Author: Keith H. Basso
Publisher: UNM Press
Release Date: 1996
Genre: Foreign Language Study
This remarkable book introduces us to four unforgettable Apache people, each of whom offers a different take on the significance of places in their culture. Apache conceptions of wisdom, manners and morals, and of their own history are inextricably intertwined with place, and by allowing us to overhear his conversations with Apaches on these subjects Basso expands our awareness of what place can mean to people. Most of us use the termsense of placeoften and rather carelessly when we think of nature or home or literature. Our senses of place, however, come not only from our individual experiences but also from our cultures.Wisdom Sits in Places, the first sustained study of places and place-names by an anthropologist, explores place, places, and what they mean to a particular group of people, the Western Apache in Arizona. For more than thirty years, Keith Basso has been doing fieldwork among the Western Apache, and now he shares with us what he has learned of Apache place-names--where they come from and what they mean to Apaches. "This is indeed a brilliant exposition of landscape and language in the world of the Western Apache. But it is more than that. Keith Basso gives us to understand something about the sacred and indivisible nature of words and place. And this is a universal equation, a balance in the universe. Place may be the first of all concepts; it may be the oldest of all words."--N. Scott Momaday "InWisdom Sits in PlacesKeith Basso lifts a veil on the most elemental poetry of human experience, which is the naming of the world. In so doing he invests his scholarship with that rarest of scholarly qualities: a sense of spiritual exploration. Through his clear eyes we glimpse the spirit of a remarkable people and their land, and when we look away, we see our own world afresh."--William deBuys "A very exciting book--authoritative, fully informed, extremely thoughtful, and also engagingly written and a joy to read. Guiding us vividly among the landscapes and related story-tellings of the Western Apache, Basso explores in a highly readable way the role of language in the complex but compelling theme of a people's attachment to place. An important book by an eminent scholar."--Alvin M. Josephy, Jr.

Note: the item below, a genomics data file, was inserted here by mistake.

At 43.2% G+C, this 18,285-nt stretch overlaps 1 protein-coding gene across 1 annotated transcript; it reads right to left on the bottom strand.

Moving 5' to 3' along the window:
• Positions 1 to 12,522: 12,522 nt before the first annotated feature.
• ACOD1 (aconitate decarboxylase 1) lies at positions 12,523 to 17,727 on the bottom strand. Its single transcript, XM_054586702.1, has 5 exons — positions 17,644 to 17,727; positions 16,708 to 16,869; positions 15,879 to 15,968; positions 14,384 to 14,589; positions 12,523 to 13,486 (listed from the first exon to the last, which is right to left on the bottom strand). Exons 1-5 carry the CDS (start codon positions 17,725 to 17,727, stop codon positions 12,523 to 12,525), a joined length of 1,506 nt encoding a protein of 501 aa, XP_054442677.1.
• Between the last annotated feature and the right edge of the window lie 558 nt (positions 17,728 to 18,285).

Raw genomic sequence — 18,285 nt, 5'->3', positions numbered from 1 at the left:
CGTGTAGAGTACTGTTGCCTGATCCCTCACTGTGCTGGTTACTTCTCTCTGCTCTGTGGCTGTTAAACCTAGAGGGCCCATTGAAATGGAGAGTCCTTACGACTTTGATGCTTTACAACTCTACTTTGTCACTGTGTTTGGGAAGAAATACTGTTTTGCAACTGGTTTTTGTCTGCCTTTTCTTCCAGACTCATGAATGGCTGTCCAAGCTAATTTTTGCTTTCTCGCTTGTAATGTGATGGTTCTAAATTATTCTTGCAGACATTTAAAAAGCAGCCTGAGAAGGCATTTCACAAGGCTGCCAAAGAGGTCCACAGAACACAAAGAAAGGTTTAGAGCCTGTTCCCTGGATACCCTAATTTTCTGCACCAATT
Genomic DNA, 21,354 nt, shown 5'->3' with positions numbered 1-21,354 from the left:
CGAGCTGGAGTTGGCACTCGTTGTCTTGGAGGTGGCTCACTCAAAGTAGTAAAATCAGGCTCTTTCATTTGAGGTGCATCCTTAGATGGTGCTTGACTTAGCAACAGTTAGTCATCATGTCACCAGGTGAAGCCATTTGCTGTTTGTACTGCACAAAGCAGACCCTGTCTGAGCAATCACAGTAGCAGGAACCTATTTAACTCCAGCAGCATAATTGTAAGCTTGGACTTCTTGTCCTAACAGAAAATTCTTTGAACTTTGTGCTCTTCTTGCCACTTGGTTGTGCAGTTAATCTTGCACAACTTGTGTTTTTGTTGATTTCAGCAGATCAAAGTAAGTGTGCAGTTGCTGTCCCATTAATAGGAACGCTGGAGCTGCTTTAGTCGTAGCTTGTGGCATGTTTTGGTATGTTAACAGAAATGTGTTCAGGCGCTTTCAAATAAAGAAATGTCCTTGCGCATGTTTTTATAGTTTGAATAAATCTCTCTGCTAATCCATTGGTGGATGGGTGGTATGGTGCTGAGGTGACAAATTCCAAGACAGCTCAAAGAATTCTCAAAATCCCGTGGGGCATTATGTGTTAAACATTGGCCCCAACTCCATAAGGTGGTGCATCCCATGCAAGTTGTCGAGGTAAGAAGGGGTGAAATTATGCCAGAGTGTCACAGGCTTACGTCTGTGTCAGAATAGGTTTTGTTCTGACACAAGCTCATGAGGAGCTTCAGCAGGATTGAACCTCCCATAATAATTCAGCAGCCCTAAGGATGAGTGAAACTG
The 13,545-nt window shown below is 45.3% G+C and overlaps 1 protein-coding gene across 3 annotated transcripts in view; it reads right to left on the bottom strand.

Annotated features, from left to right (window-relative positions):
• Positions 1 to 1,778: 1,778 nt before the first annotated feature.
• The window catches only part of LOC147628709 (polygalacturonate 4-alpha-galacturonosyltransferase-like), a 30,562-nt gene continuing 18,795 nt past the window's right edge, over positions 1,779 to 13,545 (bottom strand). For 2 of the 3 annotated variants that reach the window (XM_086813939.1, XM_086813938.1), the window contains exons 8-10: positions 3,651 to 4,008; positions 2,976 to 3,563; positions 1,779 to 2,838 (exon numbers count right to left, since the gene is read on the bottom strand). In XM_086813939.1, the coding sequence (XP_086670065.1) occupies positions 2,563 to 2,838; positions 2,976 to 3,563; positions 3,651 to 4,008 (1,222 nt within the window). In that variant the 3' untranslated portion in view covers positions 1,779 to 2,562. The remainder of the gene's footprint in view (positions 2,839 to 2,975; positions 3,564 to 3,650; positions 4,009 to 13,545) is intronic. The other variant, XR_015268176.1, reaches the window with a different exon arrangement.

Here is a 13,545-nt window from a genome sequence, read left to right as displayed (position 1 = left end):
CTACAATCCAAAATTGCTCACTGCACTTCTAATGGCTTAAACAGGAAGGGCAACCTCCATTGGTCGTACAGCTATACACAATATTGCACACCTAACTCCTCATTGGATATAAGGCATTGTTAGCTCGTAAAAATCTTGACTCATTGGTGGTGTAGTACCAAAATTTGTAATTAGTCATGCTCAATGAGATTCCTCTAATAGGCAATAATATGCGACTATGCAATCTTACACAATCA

Author: David L. Brunsma
Publisher: Rowman & Littlefield
Release Date: 2007
Genre: Social Science
A second edition of this textbook is now available. As a disaster, Hurricane Katrina logs in as both the most destructive and instructive when considering the cataclysmic effects, as well as the magnitude of knowledge, that can be drawn from it. This meteorological event became the stimulus for devastating technological failures and widespread toxic contamination, causing the largest internal diaspora of displaced people in recent U.S. history. This book brings together the nation's top sociological researchers in an effort to catalogue the modern catastrophe that is Hurricane Katrina. The chapters in this volume discuss sociological perspectives of disaster literature, provide alternative views and analyses of early post-storm data collection efforts, and examine emerging social questions that have surfaced in the aftermath of Katrina.
Author: Thomas F. King
Publisher: AltaMira Press
Release Date: 2003-09-16
Genre: Social Science
Places That Count offers professionals within the field of cultural resource management (CRM) valuable practical advice on dealing with traditional cultural properties (TCPs). Responsible for coining the term to describe places of community-based cultural importance, Thomas King now revisits this subject to instruct readers in TCP site identification, documentation, and management. With more than 30 years of experience at working with communities on such sites, he identifies common issues of contention and methods of resolving them through consultation and other means. Through the extensive use of examples, from urban ghettos to Polynesian ponds to Mount Shasta, TCPs are shown not to be limited simply to American Indian burial and religious sites, but include a wide array of valued locations and landscapes—the United States and worldwide. This is a must-read for anyone involved in historical preservation, cultural resource management, or community development.
Author: Callum Roberts
Release Date: 2013-04-22
Genre: Social Science
Der Wandel eines faszinierenden, bedrohten Lebensraums Die Ozeane sind nicht nur der größte Lebensraum der Erde, sondern auch der am wenigsten erforschte. Die unermessliche Vielfalt dieses Ökosystems beginnen wir erst jetzt bis in die letzten Winkel zu begreifen – auch wie wichtig das Meer für unser Leben ist. Im letzten Jahrhundert hat jedoch die Herrschaft des Menschen über die Natur auch die Ozeane erreicht: Wir fischen die Meere leer und füllen sie stattdessen mit Umweltgiften. Tiefseebergbau droht den Lebensraum unzähliger Pflanzen und Tiere bis zur Unkenntlichkeit zu verändern. Die Klimaerwärmung ließ bereits ein Viertel aller Korallen zugrunde gehen. In seinem aufrüttelnden Buch beschreibt der Meeresbiologe und –schützer Callum Roberts den großen Reichtum der Ozeane und ihren Wandel, und er ruft dazu auf, der Zerstörung der Meere endlich Einhalt zu gebieten, denn noch ist es nicht zu spät.